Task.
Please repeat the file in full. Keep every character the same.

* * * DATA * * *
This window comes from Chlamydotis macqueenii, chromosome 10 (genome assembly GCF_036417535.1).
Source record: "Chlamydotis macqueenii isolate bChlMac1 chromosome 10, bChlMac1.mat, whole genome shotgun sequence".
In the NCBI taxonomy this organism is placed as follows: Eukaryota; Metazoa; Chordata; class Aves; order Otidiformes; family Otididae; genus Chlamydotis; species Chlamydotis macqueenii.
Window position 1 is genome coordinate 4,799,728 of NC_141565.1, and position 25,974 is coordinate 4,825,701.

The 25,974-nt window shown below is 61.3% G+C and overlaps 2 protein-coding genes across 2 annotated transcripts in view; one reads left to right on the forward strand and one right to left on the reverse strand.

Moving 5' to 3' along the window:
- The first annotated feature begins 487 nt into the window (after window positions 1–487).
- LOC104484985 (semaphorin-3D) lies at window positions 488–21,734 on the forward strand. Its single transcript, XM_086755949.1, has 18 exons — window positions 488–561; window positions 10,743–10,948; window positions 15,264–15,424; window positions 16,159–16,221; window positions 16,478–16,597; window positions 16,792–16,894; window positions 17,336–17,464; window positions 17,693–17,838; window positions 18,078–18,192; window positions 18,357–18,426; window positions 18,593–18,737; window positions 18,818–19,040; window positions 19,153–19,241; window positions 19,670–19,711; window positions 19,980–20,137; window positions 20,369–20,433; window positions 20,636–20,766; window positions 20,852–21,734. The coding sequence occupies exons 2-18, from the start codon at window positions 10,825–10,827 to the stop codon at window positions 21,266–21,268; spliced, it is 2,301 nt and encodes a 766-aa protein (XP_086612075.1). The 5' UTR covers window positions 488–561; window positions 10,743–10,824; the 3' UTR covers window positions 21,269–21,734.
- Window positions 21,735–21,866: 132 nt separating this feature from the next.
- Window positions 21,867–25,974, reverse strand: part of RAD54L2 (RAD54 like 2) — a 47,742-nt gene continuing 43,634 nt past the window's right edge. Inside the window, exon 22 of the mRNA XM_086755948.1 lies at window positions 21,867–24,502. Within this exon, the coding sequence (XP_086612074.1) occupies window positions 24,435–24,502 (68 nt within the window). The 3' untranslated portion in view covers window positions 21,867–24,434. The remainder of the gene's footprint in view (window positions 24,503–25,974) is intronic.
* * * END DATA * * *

This window comes from Chlamydotis macqueenii, chromosome 10 (genome assembly GCF_036417535.1).
Source record: "Chlamydotis macqueenii isolate bChlMac1 chromosome 10, bChlMac1.mat, whole genome shotgun sequence".
In the NCBI taxonomy this organism is placed as follows: Eukaryota; Metazoa; Chordata; class Aves; order Otidiformes; family Otididae; genus Chlamydotis; species Chlamydotis macqueenii.
Window position 1 is genome coordinate 4,799,728 of NC_141565.1, and position 25,974 is coordinate 4,825,701.

The 25,974-nt window shown below is 61.3% G+C and overlaps 2 protein-coding genes across 2 annotated transcripts in view; one reads left to right on the forward strand and one right to left on the reverse strand.

Moving 5' to 3' along the window:
- The first annotated feature begins 487 nt into the window (after window positions 1–487).
- LOC104484985 (semaphorin-3D) lies at window positions 488–21,734 on the forward strand. Its single transcript, XM_086755949.1, has 18 exons — window positions 488–561; window positions 10,743–10,948; window positions 15,264–15,424; window positions 16,159–16,221; window positions 16,478–16,597; window positions 16,792–16,894; window positions 17,336–17,464; window positions 17,693–17,838; window positions 18,078–18,192; window positions 18,357–18,426; window positions 18,593–18,737; window positions 18,818–19,040; window positions 19,153–19,241; window positions 19,670–19,711; window positions 19,980–20,137; window positions 20,369–20,433; window positions 20,636–20,766; window positions 20,852–21,734. The coding sequence occupies exons 2-18, from the start codon at window positions 10,825–10,827 to the stop codon at window positions 21,266–21,268; spliced, it is 2,301 nt and encodes a 766-aa protein (XP_086612075.1). The 5' UTR covers window positions 488–561; window positions 10,743–10,824; the 3' UTR covers window positions 21,269–21,734.
- Window positions 21,735–21,866: 132 nt separating this feature from the next.
- Window positions 21,867–25,974, reverse strand: part of RAD54L2 (RAD54 like 2) — a 47,742-nt gene continuing 43,634 nt past the window's right edge. Inside the window, exon 22 of the mRNA XM_086755948.1 lies at window positions 21,867–24,502. Within this exon, the coding sequence (XP_086612074.1) occupies window positions 24,435–24,502 (68 nt within the window). The 3' untranslated portion in view covers window positions 21,867–24,434. The remainder of the gene's footprint in view (window positions 24,503–25,974) is intronic.